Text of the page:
The following factors should be used to determine a parent’s fitness for custody:

  • History of substance abuse
  • Mental illness
  • Instances of abuse against the child, other children, or anyone else
  • A record as a sex offender
  • Lack of ability to provide a safe home and other necessities
  • Any neglect or alienation history

If a parent is found unfit for custody, the court should order sole custody and restricted visitations, including supervised visitations for suspected abusers. A court that fails to identify a lack of fitness, ignores evidence of violent tendencies or neglect, and awards custody or unsupervised visitation rights to an unfit guardian should be held accountable if the child dies while in that person’s care.

How does Washington State keep children safe in foster care?

Sometimes courts will find that neither parent is fit for custody, in which case they will remove the child to be cared for by a close family member or a foster family. The legal term for this removal is “dependency,” and it is normally done after an investigation by Child Protective Services (CPS), which is a division of the Washington State Department of Children, Youth, and Families.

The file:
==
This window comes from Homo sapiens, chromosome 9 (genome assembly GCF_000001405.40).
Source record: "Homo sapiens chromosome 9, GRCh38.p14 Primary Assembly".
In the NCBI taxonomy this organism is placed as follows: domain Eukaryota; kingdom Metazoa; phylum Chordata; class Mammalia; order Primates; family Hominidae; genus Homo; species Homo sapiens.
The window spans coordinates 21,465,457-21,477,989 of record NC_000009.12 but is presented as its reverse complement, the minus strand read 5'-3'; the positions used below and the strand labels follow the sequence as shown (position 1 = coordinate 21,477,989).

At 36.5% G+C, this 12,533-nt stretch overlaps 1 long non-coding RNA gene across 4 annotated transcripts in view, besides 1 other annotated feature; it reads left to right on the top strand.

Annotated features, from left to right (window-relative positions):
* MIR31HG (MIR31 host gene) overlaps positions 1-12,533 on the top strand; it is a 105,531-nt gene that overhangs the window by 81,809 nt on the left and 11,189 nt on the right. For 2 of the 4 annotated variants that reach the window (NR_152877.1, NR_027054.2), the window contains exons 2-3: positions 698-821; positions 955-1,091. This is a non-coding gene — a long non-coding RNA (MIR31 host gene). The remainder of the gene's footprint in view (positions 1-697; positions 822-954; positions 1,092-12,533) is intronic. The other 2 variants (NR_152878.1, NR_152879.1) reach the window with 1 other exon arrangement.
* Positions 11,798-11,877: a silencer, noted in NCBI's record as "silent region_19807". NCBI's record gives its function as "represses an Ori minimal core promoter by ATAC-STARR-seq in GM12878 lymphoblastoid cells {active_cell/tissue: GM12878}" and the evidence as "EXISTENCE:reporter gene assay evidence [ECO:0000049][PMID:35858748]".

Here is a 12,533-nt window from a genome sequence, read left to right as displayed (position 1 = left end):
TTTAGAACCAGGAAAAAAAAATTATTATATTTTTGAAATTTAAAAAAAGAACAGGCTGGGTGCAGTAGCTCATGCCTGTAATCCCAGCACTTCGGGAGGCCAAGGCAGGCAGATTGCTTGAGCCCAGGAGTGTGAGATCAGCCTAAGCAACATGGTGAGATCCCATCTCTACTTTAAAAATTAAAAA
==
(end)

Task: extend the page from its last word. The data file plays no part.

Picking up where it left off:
The state is responsible for properly screening foster parents, a process that involves a background check and training. Foster homes provide a critical service to the community, but sadly, children have died while in the foster care system because of unfit foster parents. These deaths are unforgiveable, and the state should be held responsible for placing the child in a dangerous environment.

Can I sue the state if my child dies while under court-ordered custody or supervision?

If a child dies because of court-ordered custody or supervision, the estate of the child can sue the state as a legal representative of the child. Representatives of the estate will facilitate the lawsuit by first contacting a lawyer, who will initiate an investigation and then file the lawsuit. Parties of interest to the lawsuit could be another parent, but parties could be other individuals who were close to the child, such as stepparents, grandparents, aunts or uncles, or godparents. There is a three-year statute of limitations to sue for wrongful death in the State of Washington, which means the estate has three years to file a lawsuit from the date of death.